The two weeks since Elon Musk’s $44 billion Twitter takeover have been eventful, to say the least.
The day before closing the deal, Musk entered Twitter’s San Francisco headquarters with a smile on his face before holding a friendly meeting with his new staff. At the same time, he also pledged in an open letter to advertisers that he would turn the platform into a “common digital town square” where users could amicably share ideas across borders and ideologies.
But behind the scenes, Musk was already planning drastic and disruptive changes. On Oct. 28, one day after the Twitter acquisition, Musk gathered several human resource executives at the company’s headquarters, telling them to begin drawing up lists of disposable staff in advance of mass layoffs, the New York Times reported on Friday in an exhaustive account of Musk’s first few weeks in charge.
Musk reportedly wanted layoffs to start immediately, before retention bonuses for employees would kick in on Nov. 1. The potential of hefty legal fines eventually persuaded Musk to delay the layoffs until Nov. 4, when he announced job cuts affecting 50% of Twitter’s staff—around 3,700 employees.
“In an effort to place Twitter on a healthy path, we will go through the difficult process of reducing our global workforce,” read an email to staff announcing the layoffs—simply signed “Twitter.”
But the far-reaching layoffs—which have entirely uprooted some teams and prompted fears about the platform’s ability to moderate content and police hate speech and misinformation—are only part of the story of Musk’s first weeks in charge. Employee dissatisfaction, advertiser departures, and warnings from Musk himself about the company’s dire financial status have all been hallmarks of the new Twitter CEO’s tumultuous term.
Twitter’s new normal
The transition to Musk’s leadership has been a difficult adjustment for many of Twitter’s remaining staff. One manager who was given a list of hundreds of people to fire reportedly “vomited into a trash can near his feet,” according to the New York Times.
The immediate departures of four top Twitter executives—including CEO Parag Agrawal— also dealt a blow to company morale, creating a dour mood at a company Halloween party where some employees cried and hugged each other, the Times reported.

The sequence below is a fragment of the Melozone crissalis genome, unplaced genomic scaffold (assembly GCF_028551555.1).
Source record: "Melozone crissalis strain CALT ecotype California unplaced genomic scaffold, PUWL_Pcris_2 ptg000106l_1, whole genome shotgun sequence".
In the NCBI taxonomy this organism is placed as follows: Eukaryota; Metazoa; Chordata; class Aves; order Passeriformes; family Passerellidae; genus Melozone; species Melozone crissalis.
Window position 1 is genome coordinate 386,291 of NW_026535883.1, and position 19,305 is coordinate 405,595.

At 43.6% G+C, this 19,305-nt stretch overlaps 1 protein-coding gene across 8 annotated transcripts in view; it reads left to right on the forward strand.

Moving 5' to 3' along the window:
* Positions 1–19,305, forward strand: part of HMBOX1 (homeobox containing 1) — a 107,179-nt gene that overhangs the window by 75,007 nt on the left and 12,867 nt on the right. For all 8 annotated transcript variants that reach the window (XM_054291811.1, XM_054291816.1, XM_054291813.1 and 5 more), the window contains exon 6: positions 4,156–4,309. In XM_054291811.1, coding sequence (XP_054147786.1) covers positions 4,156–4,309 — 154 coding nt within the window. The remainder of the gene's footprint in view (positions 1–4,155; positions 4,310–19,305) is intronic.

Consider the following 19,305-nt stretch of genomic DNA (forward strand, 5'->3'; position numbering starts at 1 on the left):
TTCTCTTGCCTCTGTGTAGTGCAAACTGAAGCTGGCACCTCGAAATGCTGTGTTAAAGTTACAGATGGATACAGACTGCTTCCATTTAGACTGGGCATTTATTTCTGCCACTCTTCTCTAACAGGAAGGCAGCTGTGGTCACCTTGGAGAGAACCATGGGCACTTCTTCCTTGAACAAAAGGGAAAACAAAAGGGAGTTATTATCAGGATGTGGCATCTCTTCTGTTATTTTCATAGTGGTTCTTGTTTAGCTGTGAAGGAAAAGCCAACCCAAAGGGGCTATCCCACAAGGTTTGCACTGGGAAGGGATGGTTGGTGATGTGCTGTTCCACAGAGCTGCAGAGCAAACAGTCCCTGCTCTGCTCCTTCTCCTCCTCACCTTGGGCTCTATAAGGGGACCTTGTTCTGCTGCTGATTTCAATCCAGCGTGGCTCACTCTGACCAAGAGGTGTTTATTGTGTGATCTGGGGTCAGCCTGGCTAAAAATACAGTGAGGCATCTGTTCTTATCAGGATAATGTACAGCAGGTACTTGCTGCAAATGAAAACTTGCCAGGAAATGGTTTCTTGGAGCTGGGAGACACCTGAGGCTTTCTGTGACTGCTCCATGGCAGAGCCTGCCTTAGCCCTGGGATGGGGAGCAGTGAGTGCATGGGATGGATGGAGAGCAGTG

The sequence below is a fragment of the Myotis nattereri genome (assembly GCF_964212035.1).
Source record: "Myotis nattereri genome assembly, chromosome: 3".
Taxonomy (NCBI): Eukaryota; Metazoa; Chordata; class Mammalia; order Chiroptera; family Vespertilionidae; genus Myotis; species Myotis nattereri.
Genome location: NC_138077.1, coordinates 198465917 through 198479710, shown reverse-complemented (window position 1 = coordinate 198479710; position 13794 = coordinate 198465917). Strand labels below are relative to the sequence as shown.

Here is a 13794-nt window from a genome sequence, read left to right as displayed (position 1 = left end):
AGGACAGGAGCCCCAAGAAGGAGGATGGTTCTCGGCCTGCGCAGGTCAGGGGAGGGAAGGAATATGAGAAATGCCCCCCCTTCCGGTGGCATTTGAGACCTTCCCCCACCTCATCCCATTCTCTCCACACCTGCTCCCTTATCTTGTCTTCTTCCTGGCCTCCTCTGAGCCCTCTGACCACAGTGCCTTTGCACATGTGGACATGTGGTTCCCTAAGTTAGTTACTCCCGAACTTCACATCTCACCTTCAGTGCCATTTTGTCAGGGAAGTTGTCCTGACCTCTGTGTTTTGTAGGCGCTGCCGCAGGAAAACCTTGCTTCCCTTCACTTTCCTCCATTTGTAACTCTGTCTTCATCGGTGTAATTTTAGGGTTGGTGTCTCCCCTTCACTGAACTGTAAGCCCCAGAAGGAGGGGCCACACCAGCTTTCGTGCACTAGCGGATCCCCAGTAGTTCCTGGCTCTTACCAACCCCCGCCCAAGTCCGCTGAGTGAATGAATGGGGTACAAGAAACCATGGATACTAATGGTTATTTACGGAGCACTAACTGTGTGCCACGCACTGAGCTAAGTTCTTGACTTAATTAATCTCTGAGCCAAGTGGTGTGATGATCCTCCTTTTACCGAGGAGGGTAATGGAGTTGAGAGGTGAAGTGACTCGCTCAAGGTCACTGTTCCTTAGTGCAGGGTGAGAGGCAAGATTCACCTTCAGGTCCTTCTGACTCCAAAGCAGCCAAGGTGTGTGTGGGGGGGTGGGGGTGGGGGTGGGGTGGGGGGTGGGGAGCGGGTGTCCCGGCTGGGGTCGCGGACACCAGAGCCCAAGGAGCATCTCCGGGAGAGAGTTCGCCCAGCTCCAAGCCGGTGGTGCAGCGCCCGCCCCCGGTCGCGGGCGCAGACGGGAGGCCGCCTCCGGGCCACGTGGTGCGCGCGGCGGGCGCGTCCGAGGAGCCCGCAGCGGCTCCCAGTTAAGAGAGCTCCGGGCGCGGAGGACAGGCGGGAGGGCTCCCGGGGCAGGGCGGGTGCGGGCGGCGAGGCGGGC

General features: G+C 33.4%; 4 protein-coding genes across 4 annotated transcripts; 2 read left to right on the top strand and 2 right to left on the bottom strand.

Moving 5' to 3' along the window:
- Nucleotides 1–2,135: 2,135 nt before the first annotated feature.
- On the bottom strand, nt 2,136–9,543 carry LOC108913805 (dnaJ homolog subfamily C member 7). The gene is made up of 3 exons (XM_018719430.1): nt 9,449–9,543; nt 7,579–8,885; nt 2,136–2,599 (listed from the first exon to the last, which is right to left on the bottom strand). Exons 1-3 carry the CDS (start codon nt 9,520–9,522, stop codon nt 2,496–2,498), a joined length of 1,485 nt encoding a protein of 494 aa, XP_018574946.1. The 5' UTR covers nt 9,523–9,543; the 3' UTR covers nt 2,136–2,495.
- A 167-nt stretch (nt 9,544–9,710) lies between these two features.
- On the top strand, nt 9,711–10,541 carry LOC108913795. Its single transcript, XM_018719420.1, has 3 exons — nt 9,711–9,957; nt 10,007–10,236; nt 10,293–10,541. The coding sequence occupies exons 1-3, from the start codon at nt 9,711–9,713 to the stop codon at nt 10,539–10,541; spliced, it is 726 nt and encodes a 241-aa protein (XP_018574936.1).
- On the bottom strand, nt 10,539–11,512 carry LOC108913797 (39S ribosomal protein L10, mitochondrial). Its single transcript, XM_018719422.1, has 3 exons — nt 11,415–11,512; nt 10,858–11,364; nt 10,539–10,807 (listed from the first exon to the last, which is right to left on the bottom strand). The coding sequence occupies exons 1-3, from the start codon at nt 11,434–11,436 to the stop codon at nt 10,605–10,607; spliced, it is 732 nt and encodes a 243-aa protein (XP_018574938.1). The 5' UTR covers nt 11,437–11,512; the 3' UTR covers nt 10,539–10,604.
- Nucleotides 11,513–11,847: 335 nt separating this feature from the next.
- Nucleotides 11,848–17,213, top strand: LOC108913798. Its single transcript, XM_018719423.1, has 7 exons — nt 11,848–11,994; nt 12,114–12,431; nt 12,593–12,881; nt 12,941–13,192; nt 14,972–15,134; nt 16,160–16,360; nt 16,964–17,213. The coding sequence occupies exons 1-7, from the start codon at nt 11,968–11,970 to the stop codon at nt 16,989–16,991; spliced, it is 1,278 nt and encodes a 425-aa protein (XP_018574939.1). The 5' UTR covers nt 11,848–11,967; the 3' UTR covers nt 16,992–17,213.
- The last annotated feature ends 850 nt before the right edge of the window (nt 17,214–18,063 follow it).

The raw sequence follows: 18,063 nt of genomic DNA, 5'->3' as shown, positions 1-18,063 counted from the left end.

In his first weeks as boss, Musk has also imposed his trademark demanding leadership style, honed at his other companies, Tesla and SpaceX. Having previously demanded Tesla workers return to the office, Musk mandated Twitter employees to do the same this week—ending the company’s long-standing work from home policy.
In an email on Wednesday, Musk told employees that “remote work is no longer allowed,” warning of “difficult times ahead” and telling staff that the culture moving forward would be “arduous and will require intense work to succeed.” Multiple Twitter employees have already been photographed sleeping on the office floor overnight because of long work hours.
Musk also requested an internal audit to weed out any “ghost employees” at Twitter, the Times reported. The point was to verify that everyone on the payroll was in fact a “real human.”
In a sign of further chaos, the company reportedly contacted dozens of former employees it had just laid off and offered them their jobs back. Management had belatedly realized they were essential to the running of the company, tech newsletter Platformer reported last weekend.
But Musk’s most pressing concern might be the company’s finances, which he has said aren’t looking good. On Thursday, Musk warned employees that the company’s bankruptcy was entirely possible. He also told staff that perks such as free lunches were being discontinued in a bid to cut costs. Musk had already instructed his team to identify how the company could save $1 billion on infrastructure costs, Reuters reported last week.
In his email sent to staff on Wednesday, Musk reiterated the importance of diversifying Twitter’s revenue streams from advertising, with subscriptions being his preferred avenue.
“Without significant subscription revenue, there is a good chance Twitter will not survive the upcoming economic downturn,” Musk wrote. “We need roughly half of our revenue to be subscription.”
Twitter has already launched an $8 monthly subscription for users that comes with a number of perks. But the feature has since sparked chaos on the site because it gives subscribers a blue check mark on their profiles that had previously been reserved for verified users to signal that they weren’t impostors. As a result, a number of accounts have opened that impersonate famous figures including President Joe Biden and large companies. This week, for example, a Twitter account pretending to speak for pharmaceutical giant Eli Lilly falsely announced that its trademark insulin product was now available for free, in a post that attracted 11,000 likes before the account was suspended.
Twitter currently relies on ads for around 90% of its revenue, although companies have grown cautious about advertising on the platform since Musk’s takeover, with many of them temporarily pausing their ads on Twitter in recent weeks amid a concerning rise in hate speech and misinformation on the site.
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